When it comes to local shopping, use it or lose it.

When it comes to local shopping, use it or lose it.

Have you noticed more empty shops in your neighbourhood shopping precinct, or for-lease signs in windows? Or interesting suburban shops being replaced by yet another franchised takeaway outlet or café?

Do you worry that small neighbourhood shopping strips will die, unable to survive against the seemingly unstoppable expansion of shopping centres? How would your suburb be affected if more local shops close?

Supporting neighbourhood retailers and shopping local is a great idea.  

My concern is not for so-called destination shopping strips such Chapel Street in Melbourne or Oxford Street in Sydney, although there have been plenty of reports about tough trading conditions in high-profile areas. Fashion-based retail precincts, such as Bridge Road in Melbourne, have struggled.

I am more concerned about secondary, neighbourhood shopping strips that have 20 to 30 shops, usually around key intersections in outer suburbs.

What’s your view?

-       Are more shops in your neighbourhood closing?

-       Has the local shopping strip become less attractive to visit?

-       What would make you “shop local”?

-       How can local councils better support suburban shopping strips?

The idea for this blog topic came after noticing a rise in for-lease signs in my local shopping strip. Like many similar streets, it is a hodge-podge of small shops, with some empty ones that create a bad look for nearby businesses. It's in need of a spruce-up and joint marketing effort.

It’s a shame. Supporting neighbourhood retailers and shopping local is a great idea. It makes communities more vibrant, interesting and convenient for residents, helps business owners and is good for the environment. I’d take an interesting shopping strip over a shopping centre any day.

Yes, it’s dangerous relying only on anecdotes about secondary shopping strips. For every stressed precinct, there may be a vibrant shopping strip elsewhere with bustling shops and cafes. Most retail information from commercial property agents focuses on larger shopping strips and is usually state-based.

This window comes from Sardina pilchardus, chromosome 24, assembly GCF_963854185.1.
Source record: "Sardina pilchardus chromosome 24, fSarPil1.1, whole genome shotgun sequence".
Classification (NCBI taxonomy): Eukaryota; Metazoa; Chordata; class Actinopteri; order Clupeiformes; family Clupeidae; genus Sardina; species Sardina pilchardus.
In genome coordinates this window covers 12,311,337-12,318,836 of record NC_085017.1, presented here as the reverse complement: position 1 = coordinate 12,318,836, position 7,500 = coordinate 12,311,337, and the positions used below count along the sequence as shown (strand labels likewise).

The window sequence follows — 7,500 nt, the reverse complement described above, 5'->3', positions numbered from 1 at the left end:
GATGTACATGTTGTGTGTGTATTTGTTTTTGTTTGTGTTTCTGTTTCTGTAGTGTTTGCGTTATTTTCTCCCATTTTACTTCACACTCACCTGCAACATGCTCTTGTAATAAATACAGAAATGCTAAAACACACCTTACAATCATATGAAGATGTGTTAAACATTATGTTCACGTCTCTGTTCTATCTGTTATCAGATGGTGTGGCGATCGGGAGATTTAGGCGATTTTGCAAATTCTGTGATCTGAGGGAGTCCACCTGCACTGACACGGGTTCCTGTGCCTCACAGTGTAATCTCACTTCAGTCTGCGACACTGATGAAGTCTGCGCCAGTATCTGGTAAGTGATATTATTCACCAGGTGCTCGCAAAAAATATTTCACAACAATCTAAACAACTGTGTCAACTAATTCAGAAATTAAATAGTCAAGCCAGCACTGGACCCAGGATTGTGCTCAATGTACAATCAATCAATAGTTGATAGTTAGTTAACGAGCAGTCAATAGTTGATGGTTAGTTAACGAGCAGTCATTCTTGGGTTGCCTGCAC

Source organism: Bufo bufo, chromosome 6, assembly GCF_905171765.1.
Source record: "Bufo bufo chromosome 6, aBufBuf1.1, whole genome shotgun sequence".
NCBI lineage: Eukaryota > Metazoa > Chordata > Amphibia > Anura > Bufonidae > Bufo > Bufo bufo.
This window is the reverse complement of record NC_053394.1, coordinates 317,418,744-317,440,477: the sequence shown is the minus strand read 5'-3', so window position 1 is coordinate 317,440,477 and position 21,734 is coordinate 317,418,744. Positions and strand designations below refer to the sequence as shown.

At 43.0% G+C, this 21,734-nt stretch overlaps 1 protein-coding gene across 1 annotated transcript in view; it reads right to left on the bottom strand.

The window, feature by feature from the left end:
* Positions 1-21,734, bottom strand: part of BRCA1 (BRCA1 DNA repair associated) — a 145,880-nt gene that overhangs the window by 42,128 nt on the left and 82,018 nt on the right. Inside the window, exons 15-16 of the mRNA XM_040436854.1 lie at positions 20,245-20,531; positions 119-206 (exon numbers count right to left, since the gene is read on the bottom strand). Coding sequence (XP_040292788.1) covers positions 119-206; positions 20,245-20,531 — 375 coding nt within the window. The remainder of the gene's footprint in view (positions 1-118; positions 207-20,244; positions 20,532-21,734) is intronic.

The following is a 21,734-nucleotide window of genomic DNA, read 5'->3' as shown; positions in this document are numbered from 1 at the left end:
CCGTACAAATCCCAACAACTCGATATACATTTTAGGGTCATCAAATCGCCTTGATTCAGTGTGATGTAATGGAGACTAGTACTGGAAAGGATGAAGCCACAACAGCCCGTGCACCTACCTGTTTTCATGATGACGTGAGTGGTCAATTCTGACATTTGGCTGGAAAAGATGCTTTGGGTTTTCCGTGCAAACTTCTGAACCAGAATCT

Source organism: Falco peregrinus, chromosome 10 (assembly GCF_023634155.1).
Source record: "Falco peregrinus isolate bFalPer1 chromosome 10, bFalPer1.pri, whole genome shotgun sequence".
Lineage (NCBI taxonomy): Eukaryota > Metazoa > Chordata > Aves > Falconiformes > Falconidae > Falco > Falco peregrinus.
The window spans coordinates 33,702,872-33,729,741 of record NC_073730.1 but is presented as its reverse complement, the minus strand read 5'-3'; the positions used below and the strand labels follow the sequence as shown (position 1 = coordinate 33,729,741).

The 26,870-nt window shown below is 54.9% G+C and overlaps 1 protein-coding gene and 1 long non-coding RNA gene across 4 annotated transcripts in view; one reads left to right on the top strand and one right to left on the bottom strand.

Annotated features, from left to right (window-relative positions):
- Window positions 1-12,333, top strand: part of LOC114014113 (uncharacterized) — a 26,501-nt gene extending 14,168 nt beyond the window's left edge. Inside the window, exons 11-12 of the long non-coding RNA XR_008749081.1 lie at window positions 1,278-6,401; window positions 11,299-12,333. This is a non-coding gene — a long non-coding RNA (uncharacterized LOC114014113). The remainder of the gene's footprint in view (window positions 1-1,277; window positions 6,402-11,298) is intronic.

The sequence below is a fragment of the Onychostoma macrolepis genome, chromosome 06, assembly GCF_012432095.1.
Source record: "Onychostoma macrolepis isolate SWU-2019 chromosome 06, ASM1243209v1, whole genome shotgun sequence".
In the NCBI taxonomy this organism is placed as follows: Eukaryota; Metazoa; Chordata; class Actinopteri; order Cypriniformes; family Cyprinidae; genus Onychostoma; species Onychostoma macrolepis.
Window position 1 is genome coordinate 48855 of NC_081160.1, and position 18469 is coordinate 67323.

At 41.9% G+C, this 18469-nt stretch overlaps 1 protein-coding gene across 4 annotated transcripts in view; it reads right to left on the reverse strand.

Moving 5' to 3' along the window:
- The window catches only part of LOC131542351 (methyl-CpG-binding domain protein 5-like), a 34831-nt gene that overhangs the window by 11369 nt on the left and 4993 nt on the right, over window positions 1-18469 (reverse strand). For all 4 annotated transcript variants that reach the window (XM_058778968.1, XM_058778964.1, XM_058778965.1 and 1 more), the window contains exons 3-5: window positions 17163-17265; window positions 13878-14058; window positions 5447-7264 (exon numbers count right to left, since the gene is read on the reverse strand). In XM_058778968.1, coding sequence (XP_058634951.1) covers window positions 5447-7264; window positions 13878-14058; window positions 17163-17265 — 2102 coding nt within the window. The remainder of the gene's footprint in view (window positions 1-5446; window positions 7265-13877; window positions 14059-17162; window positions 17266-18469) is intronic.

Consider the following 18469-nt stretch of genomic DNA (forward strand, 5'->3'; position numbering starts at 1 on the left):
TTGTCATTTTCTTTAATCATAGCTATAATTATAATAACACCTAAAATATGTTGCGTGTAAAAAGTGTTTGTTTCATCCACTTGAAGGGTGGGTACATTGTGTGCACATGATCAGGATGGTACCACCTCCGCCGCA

Gary Loo, director of retail leasing at Knight Frank Australia, says many secondary shopping strips are struggling. “It’s not a new trend: the smaller shopping strips have being doing it tough for some time, as more clothing, fashion and book stores close. At the same time, the regional shopping centres are continuously expanding, to maintain market share and to broaden their tenancy mix.”

He adds: “There has been a marginal increase in (secondary shopping strip) vacancies in the past 12 months. The saving grace is more food stores opening and an increase in retail service businesses such as beauty, skincare and nail bars, moving to the main street because rents are now more affordable.”

But it only takes a marginal increase in vacancies to damage neighbourhood shopping zones. A few shop closures lead to less foot traffic in the area, which hurts other retailers. The precinct becomes less attractive for time-poor consumers who need the convenience of shopping centres.

Loo says secondary shopping strips typically have vacancy rates around 5 per cent. I would be surprised if small shopping strips maintain those rates in the next 12 to 18 months as consumers deal with the federal government’s budget austerity measures and slow wages growth.

If neighbourhood shopping strips are struggling when interest rates are at record lows and the economy is growing annually at a robust 3.5 per cent (at least for now), what will happen if economic conditions deteriorate?

Local councils should pay more attention to neighbourhood shopping strips. In fairness, some councils do a good job bringing retailers together to promote larger shopping strips that appeal to tourists and locals. But how many offer strong support to neighbourhood shopping strips?

Unlike shopping centres, the local shopping strip cannot choose its tenant mix or easily market the area. Councils can help bring retailers together, but marketing is not the only answer.

At a minimum, councils should strictly enforce rules about the upkeep of empty shops. Some are almost derelict, with letters scattered under the door, and bits of furniture still strewn within the shop. Some landlords do nothing to maintain their empty property, even though it hurts nearby retailers.

Councils, too, could be more imaginative about empty premises. Surely some of our high annual rates could be used to rent community spaces in neighbourhood shopping strips, for artists, business owners, local associations, or those in the community who want a place to meet likeminded people.

Growth in home-based businesses is another opportunity for local councils to bring together owners around neighbourhood shopping zones.

Relaxing parking restrictions, such as excessive clearways, would also help suburban shopping strips, as would stronger, joint marketing efforts led by councils. Retailers, too, could be more proactive in promoting their precinct, although it is not easy when you work 80 hours a week.

So much more could be done to help neighbourhood shopping strips if councils took an innovative, entrepreneurial approach. The last thing Australia needs is to follow the US and UK experience, where there been a decline in suburban shopping strips over the past two decades and ugly malls and bland shopping centres have taken over.

Leave a comment and add your ideas to help neighbourhood shopping strips.